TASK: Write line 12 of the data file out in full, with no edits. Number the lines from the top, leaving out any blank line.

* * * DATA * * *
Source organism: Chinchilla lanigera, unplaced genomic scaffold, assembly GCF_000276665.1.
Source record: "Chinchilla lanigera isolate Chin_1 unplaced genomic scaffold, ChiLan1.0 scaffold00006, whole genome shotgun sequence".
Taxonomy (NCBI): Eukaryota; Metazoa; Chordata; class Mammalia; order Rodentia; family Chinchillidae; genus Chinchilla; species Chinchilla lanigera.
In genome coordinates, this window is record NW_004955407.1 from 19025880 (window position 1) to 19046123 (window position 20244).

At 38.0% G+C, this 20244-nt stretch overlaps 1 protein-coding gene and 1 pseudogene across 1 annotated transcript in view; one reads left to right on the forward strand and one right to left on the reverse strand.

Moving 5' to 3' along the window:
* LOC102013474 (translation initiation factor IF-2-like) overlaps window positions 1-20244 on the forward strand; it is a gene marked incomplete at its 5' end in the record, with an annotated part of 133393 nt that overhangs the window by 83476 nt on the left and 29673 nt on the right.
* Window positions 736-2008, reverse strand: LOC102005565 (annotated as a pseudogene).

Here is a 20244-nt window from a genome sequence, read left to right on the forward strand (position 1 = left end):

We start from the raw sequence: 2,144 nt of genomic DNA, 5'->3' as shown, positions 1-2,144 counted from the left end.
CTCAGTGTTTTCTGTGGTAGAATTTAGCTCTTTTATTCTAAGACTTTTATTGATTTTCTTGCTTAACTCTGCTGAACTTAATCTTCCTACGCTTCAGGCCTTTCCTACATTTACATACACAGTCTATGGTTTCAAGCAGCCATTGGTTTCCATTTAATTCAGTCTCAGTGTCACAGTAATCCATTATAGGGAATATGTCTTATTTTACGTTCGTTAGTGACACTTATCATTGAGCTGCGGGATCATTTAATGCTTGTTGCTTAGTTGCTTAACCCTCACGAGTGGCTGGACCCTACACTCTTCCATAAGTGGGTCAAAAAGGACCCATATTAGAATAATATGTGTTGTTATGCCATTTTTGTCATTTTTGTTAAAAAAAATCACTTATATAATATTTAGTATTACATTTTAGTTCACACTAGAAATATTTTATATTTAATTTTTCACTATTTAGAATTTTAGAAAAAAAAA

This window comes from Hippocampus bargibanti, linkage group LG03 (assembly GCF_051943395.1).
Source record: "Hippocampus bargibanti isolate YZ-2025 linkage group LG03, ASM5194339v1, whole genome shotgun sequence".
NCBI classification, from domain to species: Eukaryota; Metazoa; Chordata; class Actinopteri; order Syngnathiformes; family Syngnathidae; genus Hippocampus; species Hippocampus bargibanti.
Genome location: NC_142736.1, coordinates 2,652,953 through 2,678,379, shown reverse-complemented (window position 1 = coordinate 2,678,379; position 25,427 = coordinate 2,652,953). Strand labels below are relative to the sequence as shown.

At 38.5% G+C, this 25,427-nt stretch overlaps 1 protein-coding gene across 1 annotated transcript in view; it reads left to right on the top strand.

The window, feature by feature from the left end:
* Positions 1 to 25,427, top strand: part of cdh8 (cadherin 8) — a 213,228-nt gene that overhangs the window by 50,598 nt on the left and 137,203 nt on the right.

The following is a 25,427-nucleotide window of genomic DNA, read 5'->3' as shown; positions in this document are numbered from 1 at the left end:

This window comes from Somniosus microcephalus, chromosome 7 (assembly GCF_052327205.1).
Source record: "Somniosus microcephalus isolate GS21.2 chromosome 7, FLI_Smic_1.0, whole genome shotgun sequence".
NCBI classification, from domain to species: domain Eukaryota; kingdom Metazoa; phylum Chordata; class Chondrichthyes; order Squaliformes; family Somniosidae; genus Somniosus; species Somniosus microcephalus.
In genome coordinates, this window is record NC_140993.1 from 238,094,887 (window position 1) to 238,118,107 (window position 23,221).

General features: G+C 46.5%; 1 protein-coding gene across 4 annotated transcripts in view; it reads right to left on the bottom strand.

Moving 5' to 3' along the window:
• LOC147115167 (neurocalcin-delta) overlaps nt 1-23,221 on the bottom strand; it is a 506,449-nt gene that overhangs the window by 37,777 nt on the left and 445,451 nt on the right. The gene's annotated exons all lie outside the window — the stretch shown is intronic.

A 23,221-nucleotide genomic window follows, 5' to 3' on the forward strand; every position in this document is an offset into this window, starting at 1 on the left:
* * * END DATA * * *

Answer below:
This window comes from Hippocampus bargibanti, linkage group LG03 (assembly GCF_051943395.1).